}

As you can see, we use Spring Boot version 2.2.6.RELEASE. The spring-boot-starter-oauth2-resource-server includes spring-security-oauth2-jose version 5.2.5.RELEASE containing nimbus-jose-jwt library to support JWT decoding.


Controller

We have created 2 endpoints:

  1. "/" endpoint - accepts HTTP GET method and expects HTTP Header with 'Authorization: Bearer (JWT Token)'
  2. "/message" endpoints accepts 2 HTTP methods: GET and POST
import org.springframework.security.core.annotation.AuthenticationPrincipal;  
import org.springframework.security.oauth2.jwt.Jwt;  
import org.springframework.web.bind.annotation.GetMapping;  
import org.springframework.web.bind.annotation.PostMapping;  
import org.springframework.web.bind.annotation.RequestBody;  
import org.springframework.web.bind.annotation.RestController;  

@RestController  
public class Controller {  

  @GetMapping("/")  
  public String index(@AuthenticationPrincipal Jwt jwt) {  
    return String.format("Hello, %s!", jwt.getSubject());  
  }  

  @GetMapping("/message")  
  public String message() {  
    return "secret message";  
  }  

  @PostMapping("/message")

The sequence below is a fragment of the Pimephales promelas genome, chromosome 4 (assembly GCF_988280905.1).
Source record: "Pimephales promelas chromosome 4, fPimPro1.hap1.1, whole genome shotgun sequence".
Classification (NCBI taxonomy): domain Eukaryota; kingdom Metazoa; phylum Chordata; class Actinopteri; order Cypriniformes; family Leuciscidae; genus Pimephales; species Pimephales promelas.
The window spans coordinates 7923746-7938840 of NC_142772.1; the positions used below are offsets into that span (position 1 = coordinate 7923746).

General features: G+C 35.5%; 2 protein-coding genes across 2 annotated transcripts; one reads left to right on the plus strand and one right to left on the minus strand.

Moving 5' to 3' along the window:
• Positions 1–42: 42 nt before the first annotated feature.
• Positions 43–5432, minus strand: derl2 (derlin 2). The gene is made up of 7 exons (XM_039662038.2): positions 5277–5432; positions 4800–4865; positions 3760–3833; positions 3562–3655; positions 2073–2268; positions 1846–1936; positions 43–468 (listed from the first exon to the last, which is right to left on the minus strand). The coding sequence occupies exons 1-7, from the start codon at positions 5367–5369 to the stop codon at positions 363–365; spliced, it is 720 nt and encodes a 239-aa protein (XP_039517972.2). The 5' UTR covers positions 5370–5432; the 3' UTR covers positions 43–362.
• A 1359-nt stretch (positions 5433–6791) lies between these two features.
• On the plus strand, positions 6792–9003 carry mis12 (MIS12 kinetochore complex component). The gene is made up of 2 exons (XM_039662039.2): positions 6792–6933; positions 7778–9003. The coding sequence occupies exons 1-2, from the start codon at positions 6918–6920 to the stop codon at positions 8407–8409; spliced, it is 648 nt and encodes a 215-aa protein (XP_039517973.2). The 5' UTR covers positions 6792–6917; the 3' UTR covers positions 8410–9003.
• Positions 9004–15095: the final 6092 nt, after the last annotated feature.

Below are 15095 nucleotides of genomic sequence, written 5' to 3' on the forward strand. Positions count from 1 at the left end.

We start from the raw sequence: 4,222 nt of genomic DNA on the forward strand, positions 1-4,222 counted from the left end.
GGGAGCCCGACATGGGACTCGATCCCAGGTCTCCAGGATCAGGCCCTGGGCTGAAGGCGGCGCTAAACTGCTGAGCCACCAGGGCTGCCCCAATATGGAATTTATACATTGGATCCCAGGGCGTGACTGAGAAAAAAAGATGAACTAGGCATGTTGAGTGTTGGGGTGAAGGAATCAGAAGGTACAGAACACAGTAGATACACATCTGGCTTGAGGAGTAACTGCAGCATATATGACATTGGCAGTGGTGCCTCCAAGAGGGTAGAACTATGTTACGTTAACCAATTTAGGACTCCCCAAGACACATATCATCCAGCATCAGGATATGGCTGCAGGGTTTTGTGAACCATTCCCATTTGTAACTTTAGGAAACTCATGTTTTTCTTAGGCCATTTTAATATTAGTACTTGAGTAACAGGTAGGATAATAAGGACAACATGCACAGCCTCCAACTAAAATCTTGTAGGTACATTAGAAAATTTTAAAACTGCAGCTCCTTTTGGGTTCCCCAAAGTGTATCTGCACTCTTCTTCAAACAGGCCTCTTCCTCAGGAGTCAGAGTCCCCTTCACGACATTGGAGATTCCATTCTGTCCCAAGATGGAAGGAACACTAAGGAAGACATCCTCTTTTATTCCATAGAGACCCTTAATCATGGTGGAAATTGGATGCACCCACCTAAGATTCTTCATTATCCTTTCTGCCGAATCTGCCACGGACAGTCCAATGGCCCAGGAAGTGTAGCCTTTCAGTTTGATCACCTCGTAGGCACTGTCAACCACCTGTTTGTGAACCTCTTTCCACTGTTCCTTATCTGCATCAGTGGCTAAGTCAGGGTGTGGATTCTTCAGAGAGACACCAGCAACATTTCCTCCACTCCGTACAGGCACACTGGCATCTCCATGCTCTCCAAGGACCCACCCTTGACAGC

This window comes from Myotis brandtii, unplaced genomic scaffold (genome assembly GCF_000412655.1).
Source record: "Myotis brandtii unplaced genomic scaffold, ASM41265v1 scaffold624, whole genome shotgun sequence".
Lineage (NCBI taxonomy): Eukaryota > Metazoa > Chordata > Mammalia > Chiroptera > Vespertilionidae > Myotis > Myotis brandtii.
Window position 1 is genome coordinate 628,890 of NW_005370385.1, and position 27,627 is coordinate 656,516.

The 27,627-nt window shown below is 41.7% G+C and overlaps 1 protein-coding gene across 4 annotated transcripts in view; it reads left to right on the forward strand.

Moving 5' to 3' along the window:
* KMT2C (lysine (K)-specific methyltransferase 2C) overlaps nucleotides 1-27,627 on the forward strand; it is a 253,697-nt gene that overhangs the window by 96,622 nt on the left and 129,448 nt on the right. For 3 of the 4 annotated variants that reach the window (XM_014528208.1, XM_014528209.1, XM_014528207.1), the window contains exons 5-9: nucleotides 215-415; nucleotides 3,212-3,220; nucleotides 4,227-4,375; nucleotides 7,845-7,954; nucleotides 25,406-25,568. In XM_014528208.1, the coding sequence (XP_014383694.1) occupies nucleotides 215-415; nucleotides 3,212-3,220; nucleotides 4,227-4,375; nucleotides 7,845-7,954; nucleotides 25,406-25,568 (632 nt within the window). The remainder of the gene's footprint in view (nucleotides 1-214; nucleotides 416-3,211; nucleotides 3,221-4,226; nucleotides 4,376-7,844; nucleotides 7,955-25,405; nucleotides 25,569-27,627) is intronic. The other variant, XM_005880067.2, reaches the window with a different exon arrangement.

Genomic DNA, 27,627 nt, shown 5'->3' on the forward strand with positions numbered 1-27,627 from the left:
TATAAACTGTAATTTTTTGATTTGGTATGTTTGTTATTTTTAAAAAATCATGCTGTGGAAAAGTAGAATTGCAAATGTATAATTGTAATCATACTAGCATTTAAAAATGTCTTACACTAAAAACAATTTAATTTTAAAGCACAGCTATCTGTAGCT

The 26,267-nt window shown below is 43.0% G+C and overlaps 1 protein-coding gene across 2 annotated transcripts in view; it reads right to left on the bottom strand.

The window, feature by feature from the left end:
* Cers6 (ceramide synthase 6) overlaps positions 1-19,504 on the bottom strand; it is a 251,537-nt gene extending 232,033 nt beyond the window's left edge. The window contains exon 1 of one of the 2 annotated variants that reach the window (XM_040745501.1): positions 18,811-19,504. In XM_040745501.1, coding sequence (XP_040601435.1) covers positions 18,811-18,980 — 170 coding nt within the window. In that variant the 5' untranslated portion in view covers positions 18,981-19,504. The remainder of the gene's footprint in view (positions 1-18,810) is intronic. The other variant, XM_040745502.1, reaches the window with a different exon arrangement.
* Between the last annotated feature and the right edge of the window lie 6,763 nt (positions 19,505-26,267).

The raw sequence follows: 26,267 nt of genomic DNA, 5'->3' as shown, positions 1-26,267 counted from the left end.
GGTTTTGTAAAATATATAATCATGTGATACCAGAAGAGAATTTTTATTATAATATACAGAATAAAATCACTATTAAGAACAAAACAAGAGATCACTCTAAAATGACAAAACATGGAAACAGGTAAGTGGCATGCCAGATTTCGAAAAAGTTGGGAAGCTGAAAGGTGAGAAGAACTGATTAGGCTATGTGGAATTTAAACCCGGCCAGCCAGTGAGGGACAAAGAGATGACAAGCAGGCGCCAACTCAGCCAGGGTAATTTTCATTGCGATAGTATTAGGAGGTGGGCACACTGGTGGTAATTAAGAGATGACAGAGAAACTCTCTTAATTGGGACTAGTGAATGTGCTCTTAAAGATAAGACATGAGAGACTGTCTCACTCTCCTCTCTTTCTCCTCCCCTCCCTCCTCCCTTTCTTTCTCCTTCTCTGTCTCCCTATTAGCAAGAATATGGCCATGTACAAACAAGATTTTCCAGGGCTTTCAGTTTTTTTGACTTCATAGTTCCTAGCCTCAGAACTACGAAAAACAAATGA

public String createMessage(@RequestBody String message) {  
    return String.format("Message was created. Content: %s", message);  
  }  
}

Configuration

  1. We define the security rules to the /message endpoint. The message endpoint will check if

    • the request has the authority read for GET method
    • the request has the authority write for POST method
  2. We also tell Spring that we are going use OAuth2 Resource Sever with JSON Web Token (JWT).

  3. We disable

    • Session Management – this will prevent the creation of session cookies
    • HTTP Basic Authentication
    • Default Spring login page
    • CSRF .
import org.springframework.http.HttpMethod;  
import org.springframework.security.config.annotation.web.builders.HttpSecurity;  
import org.springframework.security.config.annotation.web.configuration.EnableWebSecurity;  
import org.springframework.security.config.annotation.web.configuration.WebSecurityConfigurerAdapter;  
import org.springframework.security.config.annotation.web.configurers.oauth2.server.resource.OAuth2ResourceServerConfigurer;  


@EnableWebSecurity  
public class OAuth2ResourceServerSecurityConfiguration extends WebSecurityConfigurerAdapter {  

  @Override  
  protected void configure(HttpSecurity http) throws Exception {  
    http  
        .httpBasic().disable()  
        .formLogin(AbstractHttpConfigurer::disable)  
        .csrf(AbstractHttpConfigurer::disable)